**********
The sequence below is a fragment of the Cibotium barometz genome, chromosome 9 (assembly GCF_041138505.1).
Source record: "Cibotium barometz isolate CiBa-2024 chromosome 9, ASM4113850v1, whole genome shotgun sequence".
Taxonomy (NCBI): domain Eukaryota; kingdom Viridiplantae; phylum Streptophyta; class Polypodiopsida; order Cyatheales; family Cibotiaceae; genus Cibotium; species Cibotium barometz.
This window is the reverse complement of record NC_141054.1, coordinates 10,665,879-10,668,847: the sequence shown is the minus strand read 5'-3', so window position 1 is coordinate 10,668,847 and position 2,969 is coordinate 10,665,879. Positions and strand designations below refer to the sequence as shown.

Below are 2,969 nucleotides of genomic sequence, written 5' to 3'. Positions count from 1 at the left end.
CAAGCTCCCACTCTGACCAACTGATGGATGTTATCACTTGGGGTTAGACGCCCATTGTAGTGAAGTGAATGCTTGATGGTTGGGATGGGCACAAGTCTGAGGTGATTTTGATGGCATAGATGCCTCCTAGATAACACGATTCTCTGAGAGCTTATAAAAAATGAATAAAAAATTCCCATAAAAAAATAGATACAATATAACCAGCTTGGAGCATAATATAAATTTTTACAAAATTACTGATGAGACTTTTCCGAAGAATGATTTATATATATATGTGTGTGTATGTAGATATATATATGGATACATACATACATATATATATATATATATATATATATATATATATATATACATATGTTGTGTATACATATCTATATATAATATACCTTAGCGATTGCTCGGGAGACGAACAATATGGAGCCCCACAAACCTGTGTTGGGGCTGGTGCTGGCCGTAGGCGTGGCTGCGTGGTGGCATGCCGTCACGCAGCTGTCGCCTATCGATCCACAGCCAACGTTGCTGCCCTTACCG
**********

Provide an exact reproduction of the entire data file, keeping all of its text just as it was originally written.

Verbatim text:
The sequence below is a fragment of the Cibotium barometz genome, chromosome 9 (assembly GCF_041138505.1).
Source record: "Cibotium barometz isolate CiBa-2024 chromosome 9, ASM4113850v1, whole genome shotgun sequence".
Taxonomy (NCBI): domain Eukaryota; kingdom Viridiplantae; phylum Streptophyta; class Polypodiopsida; order Cyatheales; family Cibotiaceae; genus Cibotium; species Cibotium barometz.
This window is the reverse complement of record NC_141054.1, coordinates 10,665,879-10,668,847: the sequence shown is the minus strand read 5'-3', so window position 1 is coordinate 10,668,847 and position 2,969 is coordinate 10,665,879. Positions and strand designations below refer to the sequence as shown.

Below are 2,969 nucleotides of genomic sequence, written 5' to 3'. Positions count from 1 at the left end.
CAAGCTCCCACTCTGACCAACTGATGGATGTTATCACTTGGGGTTAGACGCCCATTGTAGTGAAGTGAATGCTTGATGGTTGGGATGGGCACAAGTCTGAGGTGATTTTGATGGCATAGATGCCTCCTAGATAACACGATTCTCTGAGAGCTTATAAAAAATGAATAAAAAATTCCCATAAAAAAATAGATACAATATAACCAGCTTGGAGCATAATATAAATTTTTACAAAATTACTGATGAGACTTTTCCGAAGAATGATTTATATATATATGTGTGTGTATGTAGATATATATATGGATACATACATACATATATATATATATATATATATATATATATATATATATACATATGTTGTGTATACATATCTATATATAATATACCTTAGCGATTGCTCGGGAGACGAACAATATGGAGCCCCACAAACCTGTGTTGGGGCTGGTGCTGGCCGTAGGCGTGGCTGCGTGGTGGCATGCCGTCACGCAGCTGTCGCCTATCGATCCACAGCCAACGTTGCTGCCCTTACCG